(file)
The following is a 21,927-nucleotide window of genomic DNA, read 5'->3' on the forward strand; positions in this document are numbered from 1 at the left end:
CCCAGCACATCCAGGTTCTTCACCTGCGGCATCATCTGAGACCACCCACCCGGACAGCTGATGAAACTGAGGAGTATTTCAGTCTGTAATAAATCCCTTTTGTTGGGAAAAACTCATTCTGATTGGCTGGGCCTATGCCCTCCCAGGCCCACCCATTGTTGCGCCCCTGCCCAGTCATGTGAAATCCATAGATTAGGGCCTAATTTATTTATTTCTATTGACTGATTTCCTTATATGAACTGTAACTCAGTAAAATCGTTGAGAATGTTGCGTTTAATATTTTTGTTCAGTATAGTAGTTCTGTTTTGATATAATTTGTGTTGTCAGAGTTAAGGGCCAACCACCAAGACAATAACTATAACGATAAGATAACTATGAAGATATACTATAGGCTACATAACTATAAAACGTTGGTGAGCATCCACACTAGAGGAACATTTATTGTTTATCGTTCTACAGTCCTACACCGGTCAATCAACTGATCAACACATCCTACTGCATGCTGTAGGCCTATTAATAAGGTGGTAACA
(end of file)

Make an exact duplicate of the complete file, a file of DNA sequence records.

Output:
The following is a 21,927-nucleotide window of genomic DNA, read 5'->3' on the forward strand; positions in this document are numbered from 1 at the left end:
CCCAGCACATCCAGGTTCTTCACCTGCGGCATCATCTGAGACCACCCACCCGGACAGCTGATGAAACTGAGGAGTATTTCAGTCTGTAATAAATCCCTTTTGTTGGGAAAAACTCATTCTGATTGGCTGGGCCTATGCCCTCCCAGGCCCACCCATTGTTGCGCCCCTGCCCAGTCATGTGAAATCCATAGATTAGGGCCTAATTTATTTATTTCTATTGACTGATTTCCTTATATGAACTGTAACTCAGTAAAATCGTTGAGAATGTTGCGTTTAATATTTTTGTTCAGTATAGTAGTTCTGTTTTGATATAATTTGTGTTGTCAGAGTTAAGGGCCAACCACCAAGACAATAACTATAACGATAAGATAACTATGAAGATATACTATAGGCTACATAACTATAAAACGTTGGTGAGCATCCACACTAGAGGAACATTTATTGTTTATCGTTCTACAGTCCTACACCGGTCAATCAACTGATCAACACATCCTACTGCATGCTGTAGGCCTATTAATAAGGTGGTAACA